In 1991 I walked into a session on telecommunications at a state computer conference and not only had no idea what telecommunication was ... I had no idea how that session would change my life and my classroom. I saw a presenter 'chat' on the screen with his students miles away who were quite unhappy with their substitute while he presented at the conference. This was the 'hook' that lured me into the online world. I was determined to discover this world for myself.
At first my students and I joined our state education network which was not connected to the Internet. I met many instate teachers who had that same excitement that I felt for this new technology. My network legs were wobbly at first but, as always, help was never far away. After a year and many inquiries I got my first 'ticket' on the Internet - an Internet address to write to! This address eventually led me and my students to KIDLINK.
Suddenly there were maps all over the walls of my computer labs in each of my two schools. Flags pinpointing states and countries where our new friends live are still popping up all over. Now, filling the spaces between a world map and a map of the USA, are gorgeous photo posters of our keypal friends. We have smiling faces of teachers and students in Finland, Iceland, Russia, Tasmania, Peru, the United Kingdom, Japan, Brazil, Arizona, Washington, South Carolina and Maryland.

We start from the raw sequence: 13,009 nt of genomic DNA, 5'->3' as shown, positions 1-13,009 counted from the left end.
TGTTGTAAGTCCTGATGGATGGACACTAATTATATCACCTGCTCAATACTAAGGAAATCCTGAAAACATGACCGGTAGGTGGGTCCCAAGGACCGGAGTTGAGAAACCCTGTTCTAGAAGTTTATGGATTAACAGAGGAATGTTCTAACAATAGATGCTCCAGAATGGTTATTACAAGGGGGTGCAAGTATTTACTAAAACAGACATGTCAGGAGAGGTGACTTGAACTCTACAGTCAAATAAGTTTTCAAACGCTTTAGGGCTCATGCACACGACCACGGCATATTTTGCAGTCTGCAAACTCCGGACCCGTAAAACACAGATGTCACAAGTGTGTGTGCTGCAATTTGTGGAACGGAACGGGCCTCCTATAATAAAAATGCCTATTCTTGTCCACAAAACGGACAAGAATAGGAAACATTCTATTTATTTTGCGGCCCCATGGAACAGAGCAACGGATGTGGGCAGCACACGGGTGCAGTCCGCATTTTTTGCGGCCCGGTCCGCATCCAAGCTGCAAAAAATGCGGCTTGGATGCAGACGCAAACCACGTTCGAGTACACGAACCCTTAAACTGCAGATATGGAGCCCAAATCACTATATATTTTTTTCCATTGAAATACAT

Along with photos we have videos of our friends in Finland, Japan, the United Kingdom and Peru. We have .gif files from the Netherlands, the United Kingdom, Denmark, Japan, Russia, Turkey, Egypt, Australia, Israel, Finland and the USA. Many parcels loaded with books, trinkets and goodies have arrived via snail mail.
We have received a Russian tune in a sound file and now even send the voices of children as e-mail. Our vision impaired 6th grade student talked into a microphone connected to the computer and made a message by voice to send to our friends in Japan.
Are we linked to a larger teaching and learning community? You bet we are! Our class size isn't limited by legislation to 30 students. The world is our classroom! All are welcomed in... Our schedule isn't regulated by a clock but by the desire to meet new people and learn things we never knew before. Our subjects aren't divided into neat pockets of math, science, social studies and language arts. In the global classroom the curriculum is a 'living' curriculum with real people - not textbooks - feeding our desire to learn and explore.
Students in a remote village of Alaska have told my students that they must travel in and out of their village by airplane. A student in Peru who actually came to visit us here in Maryland shared his unfortunate experience with street kids. His father stunned the class with his explanation of the terrorist group in Peru called the 'Sendero Luminoso.'
My curriculum has never been so alive, so up to date, so exciting for me. My planning time starts early. My day begins online at 5:30 AM and ends around 11:00 PM. Long hours? Absolutely. Why do I do it? Once you are part of the global community you can't settle for less. It's that simple. The world is at your fingertips. Friends who are 10 time zones away are only minutes away on the screen.
The children catch the excitement too, for you see... my telecom class is voluntary. I'm not their teacher... we meet at recess and after school. ...and I always have to turn some away... because there aren't enough seats and computers in my tiny lab.